Slow Ramp Study A series of additional studies were conducted by heating the DEP filament with a programmed ramp from 0 to 900 mA at various ramp rates of 50, 100, and 250 mA per second to study the effect of a slower temperature ramps on the total ion chromatogram peak shape and sensitivity.> The resulting data was still linear, but the slower ramp rates produced lower total ion peak heights and therefore reduced the sensitivity of the technique.> Also due to the lower peaks heights, increased peak splitting and increased tailing, the reproducibility of the integration of the peak data deteriorated.

The faster ballistic ramping produced total ion peaks less than one second in width. Therefore in order to get good quantitative data with at least 10 scans per peak, it may be necessary to scan the MS over a narrow mass range of less than 100 amu to achieve optimum quantitative results.

Study 2 - Predisone

Another steroid compound, prednisone (MW = 358), was prepared as described above at concentrations from 500 to 1.0 ng/ul in methanol and analyzed by ballistically heating the AutoProbe tip with 900 mA of current.> The major EI ions for prednisone are 299 and 358. Two different MS methods were used for the analysis.> In the first MS method, the samples were analyzed in the total ion scan mode over the mass range from 155 to 362 daltons (4.5 scans/second). In the second MS method the MS was operated in the SIM (single ion monitoring) mode and data was collected at 299 and 358 daltons (15 points/second) with a mass variation of +/- 0.5 daltons.> Data for the 299 and 358 ions in the mass spectra of prednisone were integrated from each of the MS methods and the data is shown below (Figure 8)

Figure 8 - Quantitation of Prednisone - Total Scan (left) and SIM mode (right)

The plots for both the total scan and SIM methods and for both the 299 and 358 ions are linear. The SIM does have the advantage of increased sensitivity as expected.> The limit of sensitivity for the total scan analysis of prednisone is about 2 nanograms, whereas the sensitivity for the SIM technique is less than 0.5 nanogram.

Study 3 Ibuprofen

Next a series of alkaloids were studied to further verify the quantitative capabilities of the AutoProbe technique.> The first of these was ibuprofen (MW = 358).> Ibuprofen dilutions from 500 to 1 ng were prepared in methanol as described previously.> The AutoProbe was heated ballistically with 900 mA of current. The major EI ions for ibuprofen are 206 and 358.> The MS was operated in the EI total scan mode (202 to 360 daltons - 5.5 scans/second) and the SIM mode (ion 206 and 358 - 15 points/second). The area of the ibuprofen major 206 ion was integrated and plotted as shown below (Figure 9).>

Figure 9 Quantitation of Ibuprofen - Total Ion Scan (lower plot) and SIM mode (upper plot)

The data was linear over the concentration range of 200 to 0.5 nanograms. The sensitivity of the SIM technique greater than the total ion scan method.> The SIM technique would have been detectable down to at least 0.1 nanograms had these lower concentrations of samples been prepared.

Study 4 - Diazepam

The second alkaloid studied was diazepam. Diazepam dilutions from 500 to 0.4 nanograms were prepared in methanol.> Again, two MS methods were used for the analysis. In the total MS scan, the MS was scanned over the MS range of 171 to 311 daltons (6 scans/second), and in the SIM mode data was collected at masses 256 and 283 (15 points/second). The areas of the 256 and 283 ions were integrated and plotted as shown below (Figure 10).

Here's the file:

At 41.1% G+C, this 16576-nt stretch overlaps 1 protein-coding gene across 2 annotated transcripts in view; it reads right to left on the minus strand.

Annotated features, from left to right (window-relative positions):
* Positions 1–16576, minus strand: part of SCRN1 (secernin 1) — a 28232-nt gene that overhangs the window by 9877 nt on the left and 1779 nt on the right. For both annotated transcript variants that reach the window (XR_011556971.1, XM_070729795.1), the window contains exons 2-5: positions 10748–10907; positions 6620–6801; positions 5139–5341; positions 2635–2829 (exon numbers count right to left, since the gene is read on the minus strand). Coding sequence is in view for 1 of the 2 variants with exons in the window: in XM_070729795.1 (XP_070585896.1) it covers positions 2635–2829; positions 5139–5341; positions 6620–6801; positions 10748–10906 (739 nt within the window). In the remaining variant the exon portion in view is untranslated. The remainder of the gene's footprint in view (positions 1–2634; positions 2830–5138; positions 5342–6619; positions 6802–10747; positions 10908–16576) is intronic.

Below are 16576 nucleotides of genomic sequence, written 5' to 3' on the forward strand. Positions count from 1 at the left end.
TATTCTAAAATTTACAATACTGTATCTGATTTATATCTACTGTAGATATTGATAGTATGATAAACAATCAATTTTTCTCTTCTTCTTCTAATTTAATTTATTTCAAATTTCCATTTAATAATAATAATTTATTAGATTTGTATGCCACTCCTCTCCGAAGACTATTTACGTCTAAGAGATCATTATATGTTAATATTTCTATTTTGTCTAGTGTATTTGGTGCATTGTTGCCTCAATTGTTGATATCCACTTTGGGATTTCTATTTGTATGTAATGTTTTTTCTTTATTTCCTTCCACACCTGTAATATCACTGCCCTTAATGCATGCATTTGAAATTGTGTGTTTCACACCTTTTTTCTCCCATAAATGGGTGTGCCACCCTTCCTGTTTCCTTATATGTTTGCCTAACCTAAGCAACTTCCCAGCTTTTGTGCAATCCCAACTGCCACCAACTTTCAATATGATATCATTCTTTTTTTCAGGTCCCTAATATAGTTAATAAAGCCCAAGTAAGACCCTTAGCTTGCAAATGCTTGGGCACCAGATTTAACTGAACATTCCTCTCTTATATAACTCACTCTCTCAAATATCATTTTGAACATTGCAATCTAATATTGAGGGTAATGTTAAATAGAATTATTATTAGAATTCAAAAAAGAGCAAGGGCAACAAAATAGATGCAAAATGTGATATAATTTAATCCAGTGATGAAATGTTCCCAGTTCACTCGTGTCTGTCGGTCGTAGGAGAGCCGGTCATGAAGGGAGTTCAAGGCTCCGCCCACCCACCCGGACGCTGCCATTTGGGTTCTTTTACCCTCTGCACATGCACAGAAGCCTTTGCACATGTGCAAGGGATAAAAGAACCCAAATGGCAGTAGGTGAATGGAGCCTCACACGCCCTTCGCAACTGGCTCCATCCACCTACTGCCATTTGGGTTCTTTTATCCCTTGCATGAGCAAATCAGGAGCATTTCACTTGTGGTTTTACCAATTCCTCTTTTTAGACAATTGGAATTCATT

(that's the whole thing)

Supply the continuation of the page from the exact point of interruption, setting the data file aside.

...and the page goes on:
As in the previous studies the plots are linear, with the SIM plots being more sensitive. The sensitivity of the technique is about 0.1 nanogram for diazepam in the SIM mode.

Figure 10 Quantitation of Diazepam Total Ion Scan (lower plots) and SIM mode (upper plots)


A number of samples have been studied via the AutoProbe DEP filament technique to determine the reproducibility of the AutoProbe system and to determine the accuracy of quantitative methods utilizing AutoProbe. Samples were analyzed from 250 nanograms down to 0.1 nanograms in both the MS total ion scan mode, as well as the MS SIM mode. The resulting plots of sample size versus total areas of an abundant ion in the MS chromatogram were linear over more than two decades of sensitivity. The results proved that the automated DEP technique is not only reproducible but also quantitative. In addition "memory effect" problems do not occur with this technique when the high temperature bakeout is used to clean the DEP filament wire after a sample analysis.

Quantitation with a direct probe has not been reported in the past.> This reproducibility and quantitation capability of the AutoProbe technique is due to the automation of the system with the exact same conditions being applied to each sample and to the unchanging geometry of the DEP filament.> Since the filament coil is never touched or moved, the sample is injected onto the DEP filament coil in exactly the same point for every sample. This opens up many new applications of the DEP technique for the fast quantitation of analytes.

The AutoProbe technique has been proven to be a quantitative MS injection technique that can reproducibly and quantitatively analyze higher molecular weight samples in about three minutes per sample.> The technique will be invaluable in the analysis of samples not only in a quality control laboratory but also in a laboratory where high volumes of samples need to be analyzed and quantitated in a short period of time.